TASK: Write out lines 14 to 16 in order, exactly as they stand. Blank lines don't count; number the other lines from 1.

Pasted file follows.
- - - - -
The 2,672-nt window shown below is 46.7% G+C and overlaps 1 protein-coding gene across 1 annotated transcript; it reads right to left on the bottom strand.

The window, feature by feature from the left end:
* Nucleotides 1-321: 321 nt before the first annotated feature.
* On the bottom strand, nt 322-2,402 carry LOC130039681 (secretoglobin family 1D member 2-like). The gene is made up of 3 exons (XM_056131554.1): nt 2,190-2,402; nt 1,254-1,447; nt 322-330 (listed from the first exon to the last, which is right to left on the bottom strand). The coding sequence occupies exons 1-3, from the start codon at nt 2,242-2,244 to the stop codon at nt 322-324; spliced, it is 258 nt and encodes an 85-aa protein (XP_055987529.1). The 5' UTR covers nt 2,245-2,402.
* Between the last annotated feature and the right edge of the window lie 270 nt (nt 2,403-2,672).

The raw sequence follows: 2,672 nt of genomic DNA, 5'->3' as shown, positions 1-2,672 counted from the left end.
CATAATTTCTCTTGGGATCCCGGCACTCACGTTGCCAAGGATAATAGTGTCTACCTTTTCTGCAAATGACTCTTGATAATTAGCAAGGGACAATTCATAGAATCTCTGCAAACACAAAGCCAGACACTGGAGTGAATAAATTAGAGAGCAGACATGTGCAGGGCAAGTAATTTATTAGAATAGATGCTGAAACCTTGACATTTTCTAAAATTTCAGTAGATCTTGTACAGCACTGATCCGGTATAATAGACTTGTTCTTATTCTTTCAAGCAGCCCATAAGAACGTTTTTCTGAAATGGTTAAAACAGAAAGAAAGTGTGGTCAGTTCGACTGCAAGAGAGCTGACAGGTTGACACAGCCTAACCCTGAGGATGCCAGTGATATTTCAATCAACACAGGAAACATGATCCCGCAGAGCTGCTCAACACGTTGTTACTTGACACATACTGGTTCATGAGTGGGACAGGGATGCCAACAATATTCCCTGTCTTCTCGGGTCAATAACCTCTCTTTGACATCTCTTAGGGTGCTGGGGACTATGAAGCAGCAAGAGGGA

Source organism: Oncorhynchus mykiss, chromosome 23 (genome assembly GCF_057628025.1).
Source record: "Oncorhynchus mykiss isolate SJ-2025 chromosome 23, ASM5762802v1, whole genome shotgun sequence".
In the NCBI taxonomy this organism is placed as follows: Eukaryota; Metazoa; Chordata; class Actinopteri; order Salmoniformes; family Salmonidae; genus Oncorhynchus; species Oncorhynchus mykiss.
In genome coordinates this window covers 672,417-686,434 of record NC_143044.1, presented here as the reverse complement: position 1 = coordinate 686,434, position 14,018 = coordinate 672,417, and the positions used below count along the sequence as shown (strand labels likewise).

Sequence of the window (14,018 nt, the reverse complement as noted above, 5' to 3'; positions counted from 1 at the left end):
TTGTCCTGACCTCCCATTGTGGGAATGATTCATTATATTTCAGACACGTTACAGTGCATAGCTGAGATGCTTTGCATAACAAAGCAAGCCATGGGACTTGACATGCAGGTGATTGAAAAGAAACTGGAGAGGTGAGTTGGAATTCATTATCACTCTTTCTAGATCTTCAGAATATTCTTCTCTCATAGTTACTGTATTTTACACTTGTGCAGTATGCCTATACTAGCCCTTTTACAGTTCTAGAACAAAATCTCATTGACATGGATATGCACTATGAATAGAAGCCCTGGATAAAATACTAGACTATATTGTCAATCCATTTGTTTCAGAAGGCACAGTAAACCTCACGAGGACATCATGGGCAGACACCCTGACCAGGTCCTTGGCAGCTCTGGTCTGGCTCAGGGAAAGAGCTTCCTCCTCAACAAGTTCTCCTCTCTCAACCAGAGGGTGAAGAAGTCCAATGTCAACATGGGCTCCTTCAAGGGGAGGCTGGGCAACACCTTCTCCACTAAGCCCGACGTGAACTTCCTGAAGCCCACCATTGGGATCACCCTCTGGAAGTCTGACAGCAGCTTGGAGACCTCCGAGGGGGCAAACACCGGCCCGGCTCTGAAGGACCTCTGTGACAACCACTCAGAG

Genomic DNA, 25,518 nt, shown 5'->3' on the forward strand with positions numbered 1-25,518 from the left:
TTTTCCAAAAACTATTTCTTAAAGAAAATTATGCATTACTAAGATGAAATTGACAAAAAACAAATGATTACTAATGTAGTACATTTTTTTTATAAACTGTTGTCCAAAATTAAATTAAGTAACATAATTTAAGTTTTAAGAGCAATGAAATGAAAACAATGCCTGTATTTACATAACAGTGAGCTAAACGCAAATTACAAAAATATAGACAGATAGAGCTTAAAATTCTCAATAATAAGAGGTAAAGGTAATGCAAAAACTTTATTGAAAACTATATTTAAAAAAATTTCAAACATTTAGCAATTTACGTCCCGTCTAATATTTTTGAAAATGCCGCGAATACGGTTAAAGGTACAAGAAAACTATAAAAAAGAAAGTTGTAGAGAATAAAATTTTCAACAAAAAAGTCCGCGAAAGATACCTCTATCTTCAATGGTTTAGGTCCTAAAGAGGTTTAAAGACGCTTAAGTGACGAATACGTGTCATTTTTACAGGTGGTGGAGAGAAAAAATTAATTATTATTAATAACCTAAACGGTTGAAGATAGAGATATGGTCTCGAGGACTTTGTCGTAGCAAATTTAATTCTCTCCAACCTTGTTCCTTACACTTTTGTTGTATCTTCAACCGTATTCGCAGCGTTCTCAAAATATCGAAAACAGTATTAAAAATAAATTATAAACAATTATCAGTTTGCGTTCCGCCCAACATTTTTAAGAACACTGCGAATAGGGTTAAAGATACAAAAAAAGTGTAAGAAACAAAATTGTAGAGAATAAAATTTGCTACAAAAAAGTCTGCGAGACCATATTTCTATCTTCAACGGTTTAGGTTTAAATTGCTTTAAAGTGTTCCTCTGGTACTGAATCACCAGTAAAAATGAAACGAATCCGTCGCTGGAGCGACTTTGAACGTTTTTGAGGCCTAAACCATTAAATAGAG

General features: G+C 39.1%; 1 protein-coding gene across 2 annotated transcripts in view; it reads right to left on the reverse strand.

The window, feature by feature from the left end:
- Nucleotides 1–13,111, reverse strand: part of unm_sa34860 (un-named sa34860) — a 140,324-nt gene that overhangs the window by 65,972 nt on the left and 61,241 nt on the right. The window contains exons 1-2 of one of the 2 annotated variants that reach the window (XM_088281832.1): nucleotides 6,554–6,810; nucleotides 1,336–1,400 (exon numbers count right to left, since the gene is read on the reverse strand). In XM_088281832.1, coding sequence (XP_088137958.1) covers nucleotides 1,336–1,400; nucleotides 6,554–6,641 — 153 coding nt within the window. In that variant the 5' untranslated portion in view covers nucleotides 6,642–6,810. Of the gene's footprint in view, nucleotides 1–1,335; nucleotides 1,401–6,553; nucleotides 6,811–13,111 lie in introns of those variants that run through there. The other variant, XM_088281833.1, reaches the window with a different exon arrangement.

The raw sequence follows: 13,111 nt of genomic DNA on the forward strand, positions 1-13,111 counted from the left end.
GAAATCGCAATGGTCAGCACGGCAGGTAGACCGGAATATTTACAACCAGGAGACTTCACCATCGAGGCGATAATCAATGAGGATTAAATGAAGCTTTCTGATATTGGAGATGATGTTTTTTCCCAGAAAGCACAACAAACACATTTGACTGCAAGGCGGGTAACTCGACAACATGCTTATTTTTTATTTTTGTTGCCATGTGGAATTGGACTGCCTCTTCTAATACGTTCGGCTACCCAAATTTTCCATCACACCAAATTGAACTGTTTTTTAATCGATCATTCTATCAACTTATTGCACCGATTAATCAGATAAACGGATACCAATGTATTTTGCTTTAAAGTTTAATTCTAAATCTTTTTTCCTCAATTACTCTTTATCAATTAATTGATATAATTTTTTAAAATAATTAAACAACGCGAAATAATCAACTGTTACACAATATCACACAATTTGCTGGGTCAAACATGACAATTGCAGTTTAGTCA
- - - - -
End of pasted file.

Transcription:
Genomic DNA, 25,518 nt, shown 5'->3' on the forward strand with positions numbered 1-25,518 from the left:
TTTTCCAAAAACTATTTCTTAAAGAAAATTATGCATTACTAAGATGAAATTGACAAAAAACAAATGATTACTAATGTAGTACATTTTTTTTATAAACTGTTGTCCAAAATTAAATTAAGTAACATAATTTAAGTTTTAAGAGCAATGAAATGAAAACAATGCCTGTATTTACATAACAGTGAGCTAAACGCAAATTACAAAAATATAGACAGATAGAGCTTAAAATTCTCAATAATAAGAGGTAAAGGTAATGCAAAAACTTTATTGAAAACTATATTTAAAAAAATTTCAAACATTTAGCAATTTACGTCCCGTCTAATATTTTTGAAAATGCCGCGAATACGGTTAAAGGTACAAGAAAACTATAAAAAAGAAAGTTGTAGAGAATAAAATTTTCAACAAAAAAGTCCGCGAAAGATACCTCTATCTTCAATGGTTTAGGTCCTAAAGAGGTTTAAAGACGCTTAAGTGACGAATACGTGTCATTTTTACAGGTGGTGGAGAGAAAAAATTAATTATTATTAATAACCTAAACGGTTGAAGATAGAGATATGGTCTCGAGGACTTTGTCGTAGCAAATTTAATTCTCTCCAACCTTGTTCCTTACACTTTTGTTGTATCTTCAACCGTATTCGCAGCGTTCTCAAAATATCGAAAACAGTATTAAAAATAAATTATAAACAATTATCAGTTTGCGTTCCGCCCAACATTTTTAAGAACACTGCGAATAGGGTTAAAGATACAAAAAAAGTGTAAGAAACAAAATTGTAGAGAATAAAATTTGCTACAAAAAAGTCTGCGAGACCATATTTCTATCTTCAACGGTTTAGGTTTAAATTGCTTTAAAGTGTTCCTCTGGTACTGAATCACCAGTAAAAATGAAACGAATCCGTCGCTGGAGCGACTTTGAACGTTTTTGAGGCCTAAACCATTAAATAGAG

General features: G+C 39.1%; 1 protein-coding gene across 2 annotated transcripts in view; it reads right to left on the reverse strand.